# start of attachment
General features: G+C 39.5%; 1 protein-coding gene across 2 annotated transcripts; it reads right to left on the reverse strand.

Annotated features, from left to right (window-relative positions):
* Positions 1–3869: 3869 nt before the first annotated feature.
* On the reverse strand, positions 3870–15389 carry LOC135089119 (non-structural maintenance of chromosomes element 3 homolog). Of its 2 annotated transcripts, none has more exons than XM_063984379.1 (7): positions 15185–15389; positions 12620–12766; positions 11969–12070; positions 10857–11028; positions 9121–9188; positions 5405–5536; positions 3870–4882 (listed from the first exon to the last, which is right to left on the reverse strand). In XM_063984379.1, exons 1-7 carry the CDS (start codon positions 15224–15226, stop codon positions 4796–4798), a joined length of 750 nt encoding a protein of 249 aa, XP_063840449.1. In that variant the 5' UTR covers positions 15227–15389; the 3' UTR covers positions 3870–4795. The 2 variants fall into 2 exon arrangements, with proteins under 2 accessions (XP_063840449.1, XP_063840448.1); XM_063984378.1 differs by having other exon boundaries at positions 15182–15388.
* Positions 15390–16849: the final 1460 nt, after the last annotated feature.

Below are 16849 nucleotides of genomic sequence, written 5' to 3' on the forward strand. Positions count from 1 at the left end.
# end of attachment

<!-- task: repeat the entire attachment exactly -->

General features: G+C 39.5%; 1 protein-coding gene across 2 annotated transcripts; it reads right to left on the reverse strand.

Annotated features, from left to right (window-relative positions):
* Positions 1–3869: 3869 nt before the first annotated feature.
* On the reverse strand, positions 3870–15389 carry LOC135089119 (non-structural maintenance of chromosomes element 3 homolog). Of its 2 annotated transcripts, none has more exons than XM_063984379.1 (7): positions 15185–15389; positions 12620–12766; positions 11969–12070; positions 10857–11028; positions 9121–9188; positions 5405–5536; positions 3870–4882 (listed from the first exon to the last, which is right to left on the reverse strand). In XM_063984379.1, exons 1-7 carry the CDS (start codon positions 15224–15226, stop codon positions 4796–4798), a joined length of 750 nt encoding a protein of 249 aa, XP_063840449.1. In that variant the 5' UTR covers positions 15227–15389; the 3' UTR covers positions 3870–4795. The 2 variants fall into 2 exon arrangements, with proteins under 2 accessions (XP_063840449.1, XP_063840448.1); XM_063984378.1 differs by having other exon boundaries at positions 15182–15388.
* Positions 15390–16849: the final 1460 nt, after the last annotated feature.

Below are 16849 nucleotides of genomic sequence, written 5' to 3' on the forward strand. Positions count from 1 at the left end.